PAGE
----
We all want to live in a clean, unpolluted litter-free society, but what is the best way of cleaning up our environment?
The Scottish Government is considering introducing a deposit return system (DRS) to boost recycling of drinks containers and reduce litter. The civil servants declare it could be the next "big thing" after carrier bag charges but have yet to hear evidence from industry, business and local authorities.
It's not a big thing. Drinks containers account for just 6.5 per cent of litter, according to Keep Scotland Beautiful. Importantly, the DRS would do nothing to change attitudes or behaviour, which is the best - possibly the only - way truly to prevent littering and give people pride in their environment.
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The Packaging Recycling Group Scotland (PRGS) shares the Scottish Government's ambitions to recycle more and tackle litter. It thinks a DRS is not right for this country. Instead, it presented a Packaging Resource Commitment to the Government last year to tackle litter and achieve drink container recycling rates of 80 per cent by 2025, exceeding government targets.
Scottish recycling rates compare favourably with the rest of the UK, and kerbside collections are a mainstay of recycling effort. Projections for the future, by leading environmental consultancy ERM in a report commissioned by Coca Cola, estimate that the rate for recycling beverage containers will rise from 43 per cent to 73 per cent by 2017.
PRGS member AG Barr, has operated a deposit return scheme for refillable containers for the last 140 years. The number of people returning containers has decreased and significantly dropped in 2012 when the Government added glass bottles to kerbside collections. The return rate fell from 65 per cent in 2012 to 54 per cent at present, even though the deposit has risen from 20p to 30p.
The proposed DRS is not the simple scheme from our childhoods when you took empties to the shop to be collected and refilled. Rather than focusing on reuse, it is an alternative recycling collection method, which requires people to walk past the recycling bins at their front door and return all drinks containers to shops.
It is inconvenient at best and virtually impossible to manage for anyone with mobility issues. It places a barrier that does not exist with kerbside collections.
Supporters of a DRS argue it might encourage those who do not recycle at present. A ComRes poll shows half of Scots initially support a system, and a more recent poll carried out by Survation suggests this figure is higher. However, when questioned, Scots have concerns about the inconvenience and extra burden and would favour an improved local authority collection scheme.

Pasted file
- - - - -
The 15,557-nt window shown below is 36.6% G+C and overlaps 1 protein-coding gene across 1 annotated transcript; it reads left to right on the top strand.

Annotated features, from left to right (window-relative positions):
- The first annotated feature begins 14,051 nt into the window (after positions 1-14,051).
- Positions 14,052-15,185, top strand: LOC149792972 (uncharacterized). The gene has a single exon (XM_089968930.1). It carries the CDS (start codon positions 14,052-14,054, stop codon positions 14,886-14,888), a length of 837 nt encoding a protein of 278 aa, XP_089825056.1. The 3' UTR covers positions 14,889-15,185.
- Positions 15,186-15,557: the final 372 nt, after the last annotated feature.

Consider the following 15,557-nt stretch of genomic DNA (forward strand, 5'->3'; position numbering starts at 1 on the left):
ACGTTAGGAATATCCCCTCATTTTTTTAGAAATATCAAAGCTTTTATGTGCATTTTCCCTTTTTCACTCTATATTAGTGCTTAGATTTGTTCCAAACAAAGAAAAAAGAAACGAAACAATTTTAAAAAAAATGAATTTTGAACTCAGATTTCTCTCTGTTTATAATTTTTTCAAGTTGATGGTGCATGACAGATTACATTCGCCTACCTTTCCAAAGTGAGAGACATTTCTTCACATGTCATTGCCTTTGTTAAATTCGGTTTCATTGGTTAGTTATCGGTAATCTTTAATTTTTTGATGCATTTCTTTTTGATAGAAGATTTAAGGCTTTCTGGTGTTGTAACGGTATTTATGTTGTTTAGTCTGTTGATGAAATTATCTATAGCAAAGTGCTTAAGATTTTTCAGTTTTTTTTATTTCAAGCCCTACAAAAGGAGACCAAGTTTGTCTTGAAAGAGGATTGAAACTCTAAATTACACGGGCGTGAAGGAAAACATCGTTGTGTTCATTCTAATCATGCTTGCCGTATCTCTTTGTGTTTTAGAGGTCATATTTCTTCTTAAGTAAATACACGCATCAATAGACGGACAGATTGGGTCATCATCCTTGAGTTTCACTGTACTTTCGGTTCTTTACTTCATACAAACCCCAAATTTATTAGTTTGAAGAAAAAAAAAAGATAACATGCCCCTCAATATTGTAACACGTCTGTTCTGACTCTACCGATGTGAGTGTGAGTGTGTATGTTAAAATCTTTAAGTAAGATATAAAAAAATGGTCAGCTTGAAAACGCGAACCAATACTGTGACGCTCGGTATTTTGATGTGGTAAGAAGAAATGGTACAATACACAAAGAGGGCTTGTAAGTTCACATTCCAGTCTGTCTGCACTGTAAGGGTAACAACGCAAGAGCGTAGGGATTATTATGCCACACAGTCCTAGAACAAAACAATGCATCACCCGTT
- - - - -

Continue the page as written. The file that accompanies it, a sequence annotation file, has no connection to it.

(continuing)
And there will be costs. Unlike carrier bag charges, which are avoidable, a deposit on all drinks containers is not. Costs will increase with a 20p deposit, almost doubling the cost of a 30-can multi pack of soft drinks. A daily bottle of milk will cost an extra £1.40 per week. Additional costs to set up the system and protect it from fraud would also need covered. And the cost of unredeemed deposits is estimated at £87 million per year, or £36.50 per household .
Retailers would have to create space to install reverse vending machines or store empties for collection. An estimated 2,700 special machines will be required at around a cost of £32,000 each.
Local authorities would lose the scrap value of bottles and cans but still need to collect household waste and other recycling. This could increase council tax rates, passing on another cost to the consumer.
PRGS is not anti-deposits. It works in some countries for a limited range of containers, but it's not right for Scotland; it will only increase the cost to consumers, councils and business while diverting attention away from systems that work.
We don't want the status quo either. We have more than 30 leading members who are committed to working in partnership with the Government, local authorities, Cosla, Keep Scotland Beautiful, ZWS and others, to build on existing systems and increase recycling of all materials and tackle litter.
Only through this partnership approach, and harnessing the communications and marketing reach of our members, can we influence and change consumer behaviour.
Jane Bickerstaffe is spokeswoman for the PRGS.